In analyzing the nonfiction works of writers such as John Wilson, J. S. Mill, De Quincy, Ruskin, Arnold, Pater, and Wilde, Jason Camlot provides an important context for the nineteenth-century critic's changing ideas about style, rhetoric, and technologies of communication. In particular, Camlot contributes to our understanding of how new print media affected the Romantic and Victorian critic's sense of self, as he elaborates the ways nineteenth-century critics used their own essays on rhetoric and stylistics to speculate about the changing conditions for the production and reception of ideas and the formulation of authorial character. Camlot argues that the early 1830s mark the moment when a previously coherent tradition of pragmatic rhetoric was fragmented and redistributed into the diverse, localized sites of an emerging periodicals market. Publishing venues for writers multiplied at midcentury, establishing a new stylistic norm for criticism-one that affirmed style as the manifestation of English discipline and objectivity. The figure of the professional critic soon subsumed the authority of the polyglot intellectual, and the later decades of the nineteenth century brought about a debate on aesthetics and criticism that set ideals of Saxon-rooted 'virile' style against more culturally inclusive theories of expression.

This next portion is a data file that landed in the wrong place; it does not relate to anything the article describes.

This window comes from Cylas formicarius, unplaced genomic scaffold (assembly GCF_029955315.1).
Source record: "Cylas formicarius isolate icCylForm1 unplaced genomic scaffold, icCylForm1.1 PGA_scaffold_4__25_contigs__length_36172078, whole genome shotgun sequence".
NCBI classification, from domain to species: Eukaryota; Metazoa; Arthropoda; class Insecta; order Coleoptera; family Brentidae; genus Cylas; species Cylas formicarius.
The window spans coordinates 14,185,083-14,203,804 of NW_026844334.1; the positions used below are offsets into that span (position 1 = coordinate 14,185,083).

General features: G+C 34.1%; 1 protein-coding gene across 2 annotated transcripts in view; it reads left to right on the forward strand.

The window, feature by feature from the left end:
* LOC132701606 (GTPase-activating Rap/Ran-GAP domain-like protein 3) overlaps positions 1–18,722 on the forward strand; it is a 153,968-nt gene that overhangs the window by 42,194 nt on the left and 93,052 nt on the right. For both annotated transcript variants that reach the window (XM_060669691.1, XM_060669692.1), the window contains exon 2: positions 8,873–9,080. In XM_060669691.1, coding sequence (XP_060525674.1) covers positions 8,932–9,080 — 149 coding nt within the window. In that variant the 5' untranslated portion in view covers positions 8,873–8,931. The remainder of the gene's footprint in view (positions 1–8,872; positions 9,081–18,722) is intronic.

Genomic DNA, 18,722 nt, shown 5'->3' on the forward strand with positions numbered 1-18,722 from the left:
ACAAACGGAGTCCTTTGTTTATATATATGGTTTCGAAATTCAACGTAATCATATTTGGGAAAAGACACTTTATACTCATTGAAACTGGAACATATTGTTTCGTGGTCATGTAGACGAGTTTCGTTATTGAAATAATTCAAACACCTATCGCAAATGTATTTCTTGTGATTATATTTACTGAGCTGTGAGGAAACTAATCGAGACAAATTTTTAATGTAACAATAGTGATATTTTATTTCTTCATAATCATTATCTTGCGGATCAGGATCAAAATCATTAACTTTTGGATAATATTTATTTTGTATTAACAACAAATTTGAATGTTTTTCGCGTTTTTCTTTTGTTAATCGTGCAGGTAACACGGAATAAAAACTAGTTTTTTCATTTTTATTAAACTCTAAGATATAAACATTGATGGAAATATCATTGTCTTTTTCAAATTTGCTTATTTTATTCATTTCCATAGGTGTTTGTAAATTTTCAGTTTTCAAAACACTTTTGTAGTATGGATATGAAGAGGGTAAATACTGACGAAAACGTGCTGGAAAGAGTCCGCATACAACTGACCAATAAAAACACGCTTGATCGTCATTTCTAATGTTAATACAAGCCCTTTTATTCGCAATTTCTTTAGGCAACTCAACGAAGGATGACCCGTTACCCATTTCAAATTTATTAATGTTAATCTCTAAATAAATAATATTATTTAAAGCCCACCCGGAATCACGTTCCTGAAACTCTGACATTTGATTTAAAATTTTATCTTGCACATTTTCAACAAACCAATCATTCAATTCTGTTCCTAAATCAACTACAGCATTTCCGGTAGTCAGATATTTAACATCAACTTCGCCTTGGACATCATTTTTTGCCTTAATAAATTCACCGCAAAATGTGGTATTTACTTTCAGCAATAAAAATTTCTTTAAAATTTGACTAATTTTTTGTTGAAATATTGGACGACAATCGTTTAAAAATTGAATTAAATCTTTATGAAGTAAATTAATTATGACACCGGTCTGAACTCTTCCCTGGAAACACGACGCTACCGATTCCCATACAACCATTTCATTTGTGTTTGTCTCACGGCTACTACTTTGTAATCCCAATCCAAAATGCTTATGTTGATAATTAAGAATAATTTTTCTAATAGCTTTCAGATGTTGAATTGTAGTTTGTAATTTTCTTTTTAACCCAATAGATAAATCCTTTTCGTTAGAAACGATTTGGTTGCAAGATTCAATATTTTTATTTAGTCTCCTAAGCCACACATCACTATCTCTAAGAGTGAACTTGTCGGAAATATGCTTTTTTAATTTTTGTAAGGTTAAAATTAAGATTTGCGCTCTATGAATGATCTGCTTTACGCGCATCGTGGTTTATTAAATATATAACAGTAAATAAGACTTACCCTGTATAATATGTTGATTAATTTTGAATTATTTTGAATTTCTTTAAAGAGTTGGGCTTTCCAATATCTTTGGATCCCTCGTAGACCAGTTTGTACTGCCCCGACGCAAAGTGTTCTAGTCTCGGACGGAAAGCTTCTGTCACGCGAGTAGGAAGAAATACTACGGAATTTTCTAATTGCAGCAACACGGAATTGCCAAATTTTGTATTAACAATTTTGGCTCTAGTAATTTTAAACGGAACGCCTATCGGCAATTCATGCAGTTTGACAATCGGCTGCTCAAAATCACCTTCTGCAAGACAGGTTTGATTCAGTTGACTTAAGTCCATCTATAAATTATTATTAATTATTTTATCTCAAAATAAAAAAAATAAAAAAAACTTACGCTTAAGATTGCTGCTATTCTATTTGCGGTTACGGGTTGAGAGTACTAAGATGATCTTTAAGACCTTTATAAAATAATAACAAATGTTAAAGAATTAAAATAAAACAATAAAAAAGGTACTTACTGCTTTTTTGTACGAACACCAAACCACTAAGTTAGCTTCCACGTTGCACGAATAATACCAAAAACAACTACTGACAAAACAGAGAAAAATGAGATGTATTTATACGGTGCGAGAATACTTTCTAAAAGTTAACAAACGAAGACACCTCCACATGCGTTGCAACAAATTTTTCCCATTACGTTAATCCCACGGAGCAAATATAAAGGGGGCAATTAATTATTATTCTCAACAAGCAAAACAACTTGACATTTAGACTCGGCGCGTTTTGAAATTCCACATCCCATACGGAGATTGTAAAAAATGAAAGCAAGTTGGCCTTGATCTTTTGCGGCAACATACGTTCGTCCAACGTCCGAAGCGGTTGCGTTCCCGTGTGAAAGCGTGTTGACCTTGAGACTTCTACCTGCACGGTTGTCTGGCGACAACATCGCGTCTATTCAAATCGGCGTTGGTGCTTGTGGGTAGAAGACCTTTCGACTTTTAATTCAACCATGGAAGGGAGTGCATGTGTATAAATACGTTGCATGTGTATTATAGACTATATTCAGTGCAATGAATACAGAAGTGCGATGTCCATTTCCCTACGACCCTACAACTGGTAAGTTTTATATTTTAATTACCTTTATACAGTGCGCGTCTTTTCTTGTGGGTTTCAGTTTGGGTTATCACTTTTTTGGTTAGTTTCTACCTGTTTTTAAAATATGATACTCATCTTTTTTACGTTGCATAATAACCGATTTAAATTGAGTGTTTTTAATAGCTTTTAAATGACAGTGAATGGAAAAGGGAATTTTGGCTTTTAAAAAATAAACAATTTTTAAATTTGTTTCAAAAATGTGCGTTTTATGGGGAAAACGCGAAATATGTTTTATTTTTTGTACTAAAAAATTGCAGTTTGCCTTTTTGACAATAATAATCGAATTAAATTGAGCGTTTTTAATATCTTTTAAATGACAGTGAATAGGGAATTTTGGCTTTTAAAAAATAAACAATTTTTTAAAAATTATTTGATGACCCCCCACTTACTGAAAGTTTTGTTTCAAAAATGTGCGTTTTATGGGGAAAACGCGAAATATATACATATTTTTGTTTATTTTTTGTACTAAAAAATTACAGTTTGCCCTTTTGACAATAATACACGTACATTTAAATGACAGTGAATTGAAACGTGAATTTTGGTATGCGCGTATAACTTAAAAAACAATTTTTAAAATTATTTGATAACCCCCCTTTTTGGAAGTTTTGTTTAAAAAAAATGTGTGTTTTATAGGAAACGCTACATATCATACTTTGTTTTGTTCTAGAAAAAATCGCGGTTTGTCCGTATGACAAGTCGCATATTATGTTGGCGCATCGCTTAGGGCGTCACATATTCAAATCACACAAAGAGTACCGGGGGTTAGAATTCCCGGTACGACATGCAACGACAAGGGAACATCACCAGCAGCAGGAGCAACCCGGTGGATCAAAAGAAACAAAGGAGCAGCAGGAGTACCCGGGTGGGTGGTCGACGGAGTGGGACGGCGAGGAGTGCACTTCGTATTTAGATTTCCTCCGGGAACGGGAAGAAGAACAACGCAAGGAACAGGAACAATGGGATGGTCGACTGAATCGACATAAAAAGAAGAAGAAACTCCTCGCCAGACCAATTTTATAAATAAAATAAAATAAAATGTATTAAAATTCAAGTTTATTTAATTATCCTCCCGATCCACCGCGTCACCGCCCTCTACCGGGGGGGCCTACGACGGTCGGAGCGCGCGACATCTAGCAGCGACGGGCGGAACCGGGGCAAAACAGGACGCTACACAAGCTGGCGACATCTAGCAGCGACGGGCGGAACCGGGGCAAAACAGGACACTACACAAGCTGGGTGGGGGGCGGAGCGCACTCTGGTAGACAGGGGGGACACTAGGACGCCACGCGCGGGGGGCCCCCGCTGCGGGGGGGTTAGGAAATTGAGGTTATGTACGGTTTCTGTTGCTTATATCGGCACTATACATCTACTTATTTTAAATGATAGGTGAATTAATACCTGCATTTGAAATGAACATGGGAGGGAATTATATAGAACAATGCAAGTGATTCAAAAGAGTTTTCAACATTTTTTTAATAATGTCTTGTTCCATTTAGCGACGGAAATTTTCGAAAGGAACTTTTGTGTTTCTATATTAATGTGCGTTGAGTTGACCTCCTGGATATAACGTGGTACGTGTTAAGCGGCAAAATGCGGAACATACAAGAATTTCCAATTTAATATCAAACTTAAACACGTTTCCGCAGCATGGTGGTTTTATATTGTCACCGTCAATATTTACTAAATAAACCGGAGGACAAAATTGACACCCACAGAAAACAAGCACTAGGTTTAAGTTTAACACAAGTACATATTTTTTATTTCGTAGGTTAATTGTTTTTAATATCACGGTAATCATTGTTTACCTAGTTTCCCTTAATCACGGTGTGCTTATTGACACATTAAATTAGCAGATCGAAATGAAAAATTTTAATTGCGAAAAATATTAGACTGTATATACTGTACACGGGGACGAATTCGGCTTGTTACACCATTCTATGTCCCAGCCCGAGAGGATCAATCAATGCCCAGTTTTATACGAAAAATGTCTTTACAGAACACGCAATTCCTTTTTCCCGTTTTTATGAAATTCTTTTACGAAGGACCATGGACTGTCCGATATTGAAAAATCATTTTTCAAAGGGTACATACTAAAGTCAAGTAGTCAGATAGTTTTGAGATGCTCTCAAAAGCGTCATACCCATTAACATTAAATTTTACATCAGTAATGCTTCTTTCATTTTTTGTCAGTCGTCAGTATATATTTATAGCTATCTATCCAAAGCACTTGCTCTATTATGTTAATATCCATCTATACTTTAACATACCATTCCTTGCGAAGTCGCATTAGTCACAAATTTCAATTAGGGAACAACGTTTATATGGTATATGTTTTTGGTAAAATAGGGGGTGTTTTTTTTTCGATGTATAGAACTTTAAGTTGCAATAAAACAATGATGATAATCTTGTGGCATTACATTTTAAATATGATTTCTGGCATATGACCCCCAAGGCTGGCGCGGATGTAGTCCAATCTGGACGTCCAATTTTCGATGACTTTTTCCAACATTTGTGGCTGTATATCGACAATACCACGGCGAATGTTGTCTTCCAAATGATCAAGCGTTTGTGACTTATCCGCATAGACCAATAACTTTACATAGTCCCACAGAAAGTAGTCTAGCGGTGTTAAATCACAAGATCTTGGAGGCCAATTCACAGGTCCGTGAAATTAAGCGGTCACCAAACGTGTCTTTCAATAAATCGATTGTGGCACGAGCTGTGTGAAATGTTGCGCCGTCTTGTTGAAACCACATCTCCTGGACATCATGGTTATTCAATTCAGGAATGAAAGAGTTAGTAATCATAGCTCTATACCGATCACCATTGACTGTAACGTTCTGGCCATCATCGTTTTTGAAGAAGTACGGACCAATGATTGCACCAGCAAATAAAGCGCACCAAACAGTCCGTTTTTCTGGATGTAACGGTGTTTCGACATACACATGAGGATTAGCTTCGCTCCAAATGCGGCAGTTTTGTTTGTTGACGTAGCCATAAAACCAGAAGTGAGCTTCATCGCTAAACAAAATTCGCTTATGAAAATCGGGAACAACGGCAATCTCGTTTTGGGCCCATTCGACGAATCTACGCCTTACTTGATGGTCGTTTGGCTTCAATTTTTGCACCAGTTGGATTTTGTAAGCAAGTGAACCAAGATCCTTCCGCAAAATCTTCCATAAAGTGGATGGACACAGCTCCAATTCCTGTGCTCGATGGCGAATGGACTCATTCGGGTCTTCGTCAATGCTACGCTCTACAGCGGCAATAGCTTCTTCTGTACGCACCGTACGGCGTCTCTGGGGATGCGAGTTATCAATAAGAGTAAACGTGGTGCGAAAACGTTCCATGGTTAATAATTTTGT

Contents: Introduction: sincere mannerisms; The character of the periodical press; The origins of modern earnest; The downfall of authority and The New Magazine; Thomas de Quincey's periodical rhetoric; The political economy of style: John Ruskin and critical truth; The Victorian critic as naturalizing agent; The style is the man: style theory in the 1890s; Conclusion; Bibliography; Index.